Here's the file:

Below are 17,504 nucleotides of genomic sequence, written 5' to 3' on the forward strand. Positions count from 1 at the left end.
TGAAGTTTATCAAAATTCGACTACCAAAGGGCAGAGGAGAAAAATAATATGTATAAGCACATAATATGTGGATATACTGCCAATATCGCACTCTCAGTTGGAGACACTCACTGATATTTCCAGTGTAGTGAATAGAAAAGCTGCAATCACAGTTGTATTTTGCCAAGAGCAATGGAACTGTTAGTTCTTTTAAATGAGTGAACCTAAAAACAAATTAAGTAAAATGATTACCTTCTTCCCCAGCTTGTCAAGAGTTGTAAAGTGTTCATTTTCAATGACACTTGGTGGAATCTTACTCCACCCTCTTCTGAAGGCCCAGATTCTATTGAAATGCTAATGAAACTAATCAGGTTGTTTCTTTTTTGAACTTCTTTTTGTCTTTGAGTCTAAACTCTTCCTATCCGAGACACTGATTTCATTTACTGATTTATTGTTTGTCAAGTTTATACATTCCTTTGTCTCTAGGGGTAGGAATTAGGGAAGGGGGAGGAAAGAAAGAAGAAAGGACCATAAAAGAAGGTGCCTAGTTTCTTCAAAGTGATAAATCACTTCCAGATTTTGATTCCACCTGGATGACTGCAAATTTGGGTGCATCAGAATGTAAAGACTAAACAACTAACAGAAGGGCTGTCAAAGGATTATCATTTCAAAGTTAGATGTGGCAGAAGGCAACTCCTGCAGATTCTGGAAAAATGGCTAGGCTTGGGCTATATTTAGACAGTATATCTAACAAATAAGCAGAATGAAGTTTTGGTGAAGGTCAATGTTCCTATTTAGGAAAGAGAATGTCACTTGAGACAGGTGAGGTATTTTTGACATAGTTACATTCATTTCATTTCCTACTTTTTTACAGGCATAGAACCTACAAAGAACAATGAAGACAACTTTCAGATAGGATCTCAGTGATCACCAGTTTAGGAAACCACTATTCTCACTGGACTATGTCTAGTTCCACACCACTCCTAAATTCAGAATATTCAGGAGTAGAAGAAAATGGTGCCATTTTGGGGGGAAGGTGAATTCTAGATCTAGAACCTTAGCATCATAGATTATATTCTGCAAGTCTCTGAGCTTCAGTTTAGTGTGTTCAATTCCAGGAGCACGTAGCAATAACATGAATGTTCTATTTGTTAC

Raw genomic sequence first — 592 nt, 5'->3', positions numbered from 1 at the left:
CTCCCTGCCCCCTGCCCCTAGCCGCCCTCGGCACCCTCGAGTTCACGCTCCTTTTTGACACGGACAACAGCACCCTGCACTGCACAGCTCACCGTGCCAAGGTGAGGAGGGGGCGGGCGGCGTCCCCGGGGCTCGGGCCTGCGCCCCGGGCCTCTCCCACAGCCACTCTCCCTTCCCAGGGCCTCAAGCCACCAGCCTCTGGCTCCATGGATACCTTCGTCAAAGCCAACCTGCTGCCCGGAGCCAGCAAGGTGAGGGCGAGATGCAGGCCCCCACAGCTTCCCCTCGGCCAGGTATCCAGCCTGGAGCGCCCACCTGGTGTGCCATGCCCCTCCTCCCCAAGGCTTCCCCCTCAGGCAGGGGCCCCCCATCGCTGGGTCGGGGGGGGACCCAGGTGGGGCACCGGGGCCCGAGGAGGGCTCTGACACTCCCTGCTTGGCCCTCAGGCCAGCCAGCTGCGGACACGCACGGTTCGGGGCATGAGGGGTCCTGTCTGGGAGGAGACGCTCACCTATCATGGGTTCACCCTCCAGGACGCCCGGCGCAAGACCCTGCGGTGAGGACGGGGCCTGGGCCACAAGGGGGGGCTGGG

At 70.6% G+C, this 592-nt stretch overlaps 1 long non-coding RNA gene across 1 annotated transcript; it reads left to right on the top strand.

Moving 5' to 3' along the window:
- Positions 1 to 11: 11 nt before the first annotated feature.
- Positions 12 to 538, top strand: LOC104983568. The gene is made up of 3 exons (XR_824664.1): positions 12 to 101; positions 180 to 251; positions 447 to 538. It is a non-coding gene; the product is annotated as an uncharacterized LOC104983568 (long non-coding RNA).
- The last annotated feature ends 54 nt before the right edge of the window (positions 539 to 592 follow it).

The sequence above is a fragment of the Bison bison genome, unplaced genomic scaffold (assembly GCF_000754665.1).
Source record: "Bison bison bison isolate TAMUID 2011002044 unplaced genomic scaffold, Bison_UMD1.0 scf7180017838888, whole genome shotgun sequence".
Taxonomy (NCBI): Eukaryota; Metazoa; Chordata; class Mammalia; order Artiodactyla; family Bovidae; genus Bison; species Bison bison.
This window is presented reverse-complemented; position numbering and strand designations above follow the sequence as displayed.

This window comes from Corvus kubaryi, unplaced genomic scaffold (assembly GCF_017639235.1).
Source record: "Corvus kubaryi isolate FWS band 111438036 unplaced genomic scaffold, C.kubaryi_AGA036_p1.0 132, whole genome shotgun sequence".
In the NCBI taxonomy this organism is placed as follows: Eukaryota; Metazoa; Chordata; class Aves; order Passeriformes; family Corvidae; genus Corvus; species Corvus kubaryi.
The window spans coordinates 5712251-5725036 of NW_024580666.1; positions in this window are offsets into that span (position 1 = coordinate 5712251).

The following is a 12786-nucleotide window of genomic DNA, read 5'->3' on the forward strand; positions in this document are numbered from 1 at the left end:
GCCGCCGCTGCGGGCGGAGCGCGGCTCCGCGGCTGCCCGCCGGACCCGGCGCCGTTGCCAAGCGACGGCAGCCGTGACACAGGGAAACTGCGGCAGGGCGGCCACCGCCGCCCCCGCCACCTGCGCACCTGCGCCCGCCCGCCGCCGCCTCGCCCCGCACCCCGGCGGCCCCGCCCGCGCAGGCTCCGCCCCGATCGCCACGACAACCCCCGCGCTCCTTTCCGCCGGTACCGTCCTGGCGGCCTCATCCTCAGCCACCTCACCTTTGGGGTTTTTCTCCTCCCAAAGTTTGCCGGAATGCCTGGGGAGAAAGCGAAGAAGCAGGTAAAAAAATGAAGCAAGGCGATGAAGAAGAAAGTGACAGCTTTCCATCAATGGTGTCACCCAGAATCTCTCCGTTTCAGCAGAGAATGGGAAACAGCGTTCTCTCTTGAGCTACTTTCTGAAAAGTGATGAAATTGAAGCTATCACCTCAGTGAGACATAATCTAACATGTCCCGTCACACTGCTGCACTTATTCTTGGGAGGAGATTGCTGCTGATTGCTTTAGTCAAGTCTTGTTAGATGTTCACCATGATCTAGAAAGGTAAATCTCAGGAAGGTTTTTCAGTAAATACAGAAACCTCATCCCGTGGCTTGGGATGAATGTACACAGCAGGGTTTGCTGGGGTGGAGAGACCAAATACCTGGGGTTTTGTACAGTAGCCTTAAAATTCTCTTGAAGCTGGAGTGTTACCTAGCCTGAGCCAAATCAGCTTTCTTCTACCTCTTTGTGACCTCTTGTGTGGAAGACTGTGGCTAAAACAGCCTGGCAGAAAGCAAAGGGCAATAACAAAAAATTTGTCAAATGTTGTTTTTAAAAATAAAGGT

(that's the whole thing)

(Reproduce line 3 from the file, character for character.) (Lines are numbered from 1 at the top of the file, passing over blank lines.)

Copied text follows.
Raw genomic sequence first — 592 nt, 5'->3', positions numbered from 1 at the left: